Swarms may settle near your home or business. No problem, call JP and he or one of his guy's will come out and shake that swarm and find them a new home. Honey bees cast swarms for a variety of reasons. Here in southeast, Louisiana swarming season begins late February/early March.
From February to about the first week of May these are primarily reproductive swarms. Every living thing wants to propagate, bees are no exception. All new honey bee colonies begin as a swarm which contains at least one queen and many thousands of bees.
Come May honey bees primarily swarm when the hive becomes "honey bound". To no fault of their own worker bees are trying to fill all available comb space with honey. The queen thus runs out of room to lay eggs when the brood nest is backfilled with nectar. The colony decides it needs to swarm to alleviate this congestive condition.
An abscond is when the entire colony must leave, sometimes with very little notice.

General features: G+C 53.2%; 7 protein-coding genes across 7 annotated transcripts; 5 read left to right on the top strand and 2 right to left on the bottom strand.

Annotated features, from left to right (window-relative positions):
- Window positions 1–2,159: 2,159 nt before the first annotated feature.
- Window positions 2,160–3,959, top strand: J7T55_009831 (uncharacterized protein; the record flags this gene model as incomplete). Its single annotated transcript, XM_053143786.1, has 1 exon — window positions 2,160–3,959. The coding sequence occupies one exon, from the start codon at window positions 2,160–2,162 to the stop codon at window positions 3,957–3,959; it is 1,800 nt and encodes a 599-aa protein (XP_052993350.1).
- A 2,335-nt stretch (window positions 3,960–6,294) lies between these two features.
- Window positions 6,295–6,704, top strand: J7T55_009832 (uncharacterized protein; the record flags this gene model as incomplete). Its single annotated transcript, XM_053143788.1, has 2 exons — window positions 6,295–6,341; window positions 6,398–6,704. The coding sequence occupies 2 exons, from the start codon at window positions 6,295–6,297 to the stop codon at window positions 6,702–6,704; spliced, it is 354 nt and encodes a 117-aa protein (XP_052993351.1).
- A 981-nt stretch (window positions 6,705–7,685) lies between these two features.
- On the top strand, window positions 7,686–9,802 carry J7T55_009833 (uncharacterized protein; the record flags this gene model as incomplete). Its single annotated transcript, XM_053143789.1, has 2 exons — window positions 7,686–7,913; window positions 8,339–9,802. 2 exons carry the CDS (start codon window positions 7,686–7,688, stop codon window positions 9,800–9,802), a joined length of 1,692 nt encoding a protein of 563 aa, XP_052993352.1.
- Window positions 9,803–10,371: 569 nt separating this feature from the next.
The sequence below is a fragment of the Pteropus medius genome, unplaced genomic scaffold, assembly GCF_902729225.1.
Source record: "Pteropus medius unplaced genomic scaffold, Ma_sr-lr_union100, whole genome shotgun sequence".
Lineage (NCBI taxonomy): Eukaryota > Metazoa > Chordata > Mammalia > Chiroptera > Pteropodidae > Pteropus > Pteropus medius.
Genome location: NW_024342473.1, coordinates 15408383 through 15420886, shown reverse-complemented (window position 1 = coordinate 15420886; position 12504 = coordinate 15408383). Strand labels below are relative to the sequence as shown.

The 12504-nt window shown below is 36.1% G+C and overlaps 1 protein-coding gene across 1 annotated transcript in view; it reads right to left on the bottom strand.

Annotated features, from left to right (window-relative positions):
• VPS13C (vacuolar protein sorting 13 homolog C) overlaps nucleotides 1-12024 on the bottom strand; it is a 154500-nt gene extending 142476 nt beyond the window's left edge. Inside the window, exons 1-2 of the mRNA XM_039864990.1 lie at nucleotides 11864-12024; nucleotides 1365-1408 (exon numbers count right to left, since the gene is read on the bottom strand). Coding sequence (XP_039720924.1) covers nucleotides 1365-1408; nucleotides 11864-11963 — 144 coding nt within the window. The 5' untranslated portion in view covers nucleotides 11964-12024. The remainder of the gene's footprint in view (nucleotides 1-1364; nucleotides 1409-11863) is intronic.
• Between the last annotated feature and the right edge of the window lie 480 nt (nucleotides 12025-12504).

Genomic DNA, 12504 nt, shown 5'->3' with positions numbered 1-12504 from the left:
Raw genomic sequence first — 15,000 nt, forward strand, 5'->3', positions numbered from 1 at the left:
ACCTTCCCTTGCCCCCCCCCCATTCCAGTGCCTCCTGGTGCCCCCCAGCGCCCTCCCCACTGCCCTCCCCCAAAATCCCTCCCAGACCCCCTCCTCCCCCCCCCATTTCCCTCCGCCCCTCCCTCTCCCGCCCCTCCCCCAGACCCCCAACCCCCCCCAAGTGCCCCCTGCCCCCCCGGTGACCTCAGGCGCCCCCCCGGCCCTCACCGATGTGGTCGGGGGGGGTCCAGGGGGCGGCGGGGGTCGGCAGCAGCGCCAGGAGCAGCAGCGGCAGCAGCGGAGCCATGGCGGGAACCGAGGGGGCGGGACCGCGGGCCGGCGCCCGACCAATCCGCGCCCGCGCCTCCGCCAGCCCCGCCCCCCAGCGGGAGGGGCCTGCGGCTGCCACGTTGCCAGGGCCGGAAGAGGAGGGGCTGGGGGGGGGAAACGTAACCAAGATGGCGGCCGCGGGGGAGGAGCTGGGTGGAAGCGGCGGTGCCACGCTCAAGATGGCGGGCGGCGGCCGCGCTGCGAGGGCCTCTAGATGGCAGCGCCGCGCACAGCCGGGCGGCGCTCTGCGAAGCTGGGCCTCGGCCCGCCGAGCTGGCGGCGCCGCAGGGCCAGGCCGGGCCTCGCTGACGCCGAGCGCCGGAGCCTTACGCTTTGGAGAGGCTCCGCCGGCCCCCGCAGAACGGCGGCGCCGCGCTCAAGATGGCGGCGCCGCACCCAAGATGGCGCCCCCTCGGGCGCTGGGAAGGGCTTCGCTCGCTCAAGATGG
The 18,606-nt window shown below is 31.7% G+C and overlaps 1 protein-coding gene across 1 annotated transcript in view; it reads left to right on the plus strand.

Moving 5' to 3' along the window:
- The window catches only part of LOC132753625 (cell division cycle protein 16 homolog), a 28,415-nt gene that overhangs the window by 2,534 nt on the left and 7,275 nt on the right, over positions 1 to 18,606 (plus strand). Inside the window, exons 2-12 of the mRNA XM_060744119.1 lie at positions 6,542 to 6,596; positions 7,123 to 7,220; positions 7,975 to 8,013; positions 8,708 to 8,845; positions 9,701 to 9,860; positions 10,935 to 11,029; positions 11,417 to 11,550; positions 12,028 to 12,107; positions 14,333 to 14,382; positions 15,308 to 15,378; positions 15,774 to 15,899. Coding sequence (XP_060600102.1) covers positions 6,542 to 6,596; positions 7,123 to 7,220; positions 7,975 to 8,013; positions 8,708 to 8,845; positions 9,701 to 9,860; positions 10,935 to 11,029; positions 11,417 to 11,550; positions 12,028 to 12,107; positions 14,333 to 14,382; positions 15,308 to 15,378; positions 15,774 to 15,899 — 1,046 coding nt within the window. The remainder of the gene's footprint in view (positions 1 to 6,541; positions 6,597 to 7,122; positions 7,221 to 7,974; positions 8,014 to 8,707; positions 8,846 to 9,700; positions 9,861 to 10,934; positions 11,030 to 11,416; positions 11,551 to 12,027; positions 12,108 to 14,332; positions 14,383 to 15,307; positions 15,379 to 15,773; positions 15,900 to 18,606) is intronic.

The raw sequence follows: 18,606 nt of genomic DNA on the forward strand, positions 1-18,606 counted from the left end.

These are by far the largest swarms one can come across. JP caught his biggest swarm ever which was likely an abscond. This swarm contained approximately 25,000 bees.
Encountering a honey bee swarm for the first time can be quite alarming to the lay person. To a beekeeper it is in fact a thing of beauty and an opportunity for a new hive. Believe it or not honey bee swarms are typically very gentle, but can become aggressive if provoked. The best thing you can do if faced with a swarm is to call the bee man. He or one of his guys will safely and humanely remove the swarm for you and find it a new home. JP the Bee Man will remove your swarm and take them to one of his apiaries where they can make honey and pollinate the world.
Please call (504) 885-4489 immediately when confronted with a swarm. With swarms time is of the essence as they could decide to leave the current spot and enter your home or a neighbor's.